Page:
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Health Capsules
June 2009
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Real and Imitation Acupuncture Both Ease Back Pain

Patients with low back pain who had acupuncture improved more than those who got typical medical care, a new study found. But surprisingly, imitation acupuncture brought as much improvement as the real thing. The finding raises questions about how acupuncture relieves pain.

Some people with back pain who aren’t happy with standard medical care decide to try acupuncture. In fact, back pain is the main reason people visit licensed acupuncturists.

Acupuncture originated in traditional Chinese medicine. It involves inserting thin metal needles though the skin to stimulate specific points on the body. In the U.S., acupuncture is considered part of complementary and alternative medicine.

To see how acupuncture compares to standard therapies, researchers enrolled 638 adults in an NIH-funded clinical study. All had long-term low back pain but had never had acupuncture.

The patients were divided into 4 groups. Two groups had different types of acupuncture. People in the third group didn’t realize it, but they received an imitation of acupuncture, which used toothpicks to stimulate acupuncture points but didn’t break the skin. In the 3 acupuncture groups, each patient received 10 treatments. The fourth group had standard medical care for low back pain.

After 8 weeks, all 3 acupuncture groups showed significantly more improvement than the standard-care group. The benefits continued for a year, although they lessened over time. Surprisingly, there was no significant difference between the 3 groups receiving acupuncture, whether real or imitation.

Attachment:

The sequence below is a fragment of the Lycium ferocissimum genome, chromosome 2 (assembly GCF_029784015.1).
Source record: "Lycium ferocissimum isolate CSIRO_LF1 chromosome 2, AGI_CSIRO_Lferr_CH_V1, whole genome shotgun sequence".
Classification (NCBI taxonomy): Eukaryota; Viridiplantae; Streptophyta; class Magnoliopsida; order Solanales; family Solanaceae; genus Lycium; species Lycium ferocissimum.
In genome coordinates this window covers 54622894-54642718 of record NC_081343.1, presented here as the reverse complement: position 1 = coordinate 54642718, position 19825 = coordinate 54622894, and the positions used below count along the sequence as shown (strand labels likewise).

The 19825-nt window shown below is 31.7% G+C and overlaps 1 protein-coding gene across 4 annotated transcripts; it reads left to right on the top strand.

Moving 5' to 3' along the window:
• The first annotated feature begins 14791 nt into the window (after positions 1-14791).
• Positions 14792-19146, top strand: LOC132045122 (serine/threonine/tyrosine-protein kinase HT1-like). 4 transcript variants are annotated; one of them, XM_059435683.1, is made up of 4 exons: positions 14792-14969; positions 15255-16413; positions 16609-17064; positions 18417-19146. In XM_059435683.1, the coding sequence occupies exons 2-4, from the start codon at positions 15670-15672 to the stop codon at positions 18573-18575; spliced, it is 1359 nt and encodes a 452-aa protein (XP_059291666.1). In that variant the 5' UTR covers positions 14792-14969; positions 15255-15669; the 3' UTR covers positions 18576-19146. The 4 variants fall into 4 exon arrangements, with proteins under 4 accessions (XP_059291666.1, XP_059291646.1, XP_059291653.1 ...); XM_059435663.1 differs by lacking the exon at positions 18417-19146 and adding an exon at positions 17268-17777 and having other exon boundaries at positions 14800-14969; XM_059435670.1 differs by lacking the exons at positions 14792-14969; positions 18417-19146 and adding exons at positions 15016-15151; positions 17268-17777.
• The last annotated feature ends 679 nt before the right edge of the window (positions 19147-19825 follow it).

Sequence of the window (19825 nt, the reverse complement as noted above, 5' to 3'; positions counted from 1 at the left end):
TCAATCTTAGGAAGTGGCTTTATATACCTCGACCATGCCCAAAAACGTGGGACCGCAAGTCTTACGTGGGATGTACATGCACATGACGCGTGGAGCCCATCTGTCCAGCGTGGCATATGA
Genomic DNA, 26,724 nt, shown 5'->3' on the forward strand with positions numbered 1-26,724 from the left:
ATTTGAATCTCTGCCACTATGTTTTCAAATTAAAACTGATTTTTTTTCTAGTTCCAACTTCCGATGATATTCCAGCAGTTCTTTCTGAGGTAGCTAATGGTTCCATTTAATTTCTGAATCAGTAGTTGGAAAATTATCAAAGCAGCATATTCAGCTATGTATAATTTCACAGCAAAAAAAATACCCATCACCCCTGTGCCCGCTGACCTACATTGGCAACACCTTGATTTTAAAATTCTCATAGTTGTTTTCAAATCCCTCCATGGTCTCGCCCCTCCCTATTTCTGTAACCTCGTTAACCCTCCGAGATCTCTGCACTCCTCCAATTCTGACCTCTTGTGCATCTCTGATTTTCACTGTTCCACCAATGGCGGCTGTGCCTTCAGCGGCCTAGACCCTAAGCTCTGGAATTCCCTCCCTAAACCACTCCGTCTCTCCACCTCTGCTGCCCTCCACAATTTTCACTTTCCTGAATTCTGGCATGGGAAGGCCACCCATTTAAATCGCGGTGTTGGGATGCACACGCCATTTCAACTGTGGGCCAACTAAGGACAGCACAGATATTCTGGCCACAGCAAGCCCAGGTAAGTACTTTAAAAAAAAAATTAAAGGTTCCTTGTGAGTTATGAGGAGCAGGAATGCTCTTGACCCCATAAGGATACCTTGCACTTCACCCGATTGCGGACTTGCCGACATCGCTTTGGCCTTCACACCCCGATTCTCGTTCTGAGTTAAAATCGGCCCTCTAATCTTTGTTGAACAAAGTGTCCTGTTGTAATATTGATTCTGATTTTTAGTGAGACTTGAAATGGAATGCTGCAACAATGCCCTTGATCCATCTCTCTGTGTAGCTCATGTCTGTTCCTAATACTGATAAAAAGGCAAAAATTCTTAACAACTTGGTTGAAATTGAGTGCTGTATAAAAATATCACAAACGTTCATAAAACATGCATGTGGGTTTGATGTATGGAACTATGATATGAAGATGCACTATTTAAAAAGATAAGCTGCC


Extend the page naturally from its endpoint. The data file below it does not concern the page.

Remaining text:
“This adds to the growing body of evidence that there is something meaningful taking place during acupuncture treatments outside of actual needling,” says Dr. Josephine P. Briggs, director of NIH’s National Center for Complementary and Alternative Medicine. “Future research is needed to delve deeper into what is evoking these responses.”


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Acupuncture

Low Back Pain Fact Sheet

Don't Let Back Pain Get You Down

   
 
 
     
  Medicare Basics for Caregivers

If you’re caring for an older friend or family member, you’ve probably had questions about Medicare. Medicare is the federal health insurance program for adults 65 and older and people under age 65 with disabilities. Now you can get some answers at an easy-to-read web site called “Medicare Basics for Caregivers.” It’s part of the NIHSeniorHealth.gov  web site for older adults.

You may already know that Medicare helps pay for medical and prescription drug costs. But it can be challenging to figure out the details of what’s covered and what’s not.

“Knowing how Medicare works can help a person make better financial decisions about care,” says Dr. Marie Bernard, deputy director of NIH’s National Institute on Aging. “A caregiver who is knowledgeable about Medicare can be an informed advocate for an older loved one who needs to access the benefits the program provides.”

To get a basic overview of Medicare and learn more about its medical and hospital benefits, billing, prescription drug costs, home health care and much more, visit http://nihseniorhealth.gov/medicare/toc.html.

   
     
 

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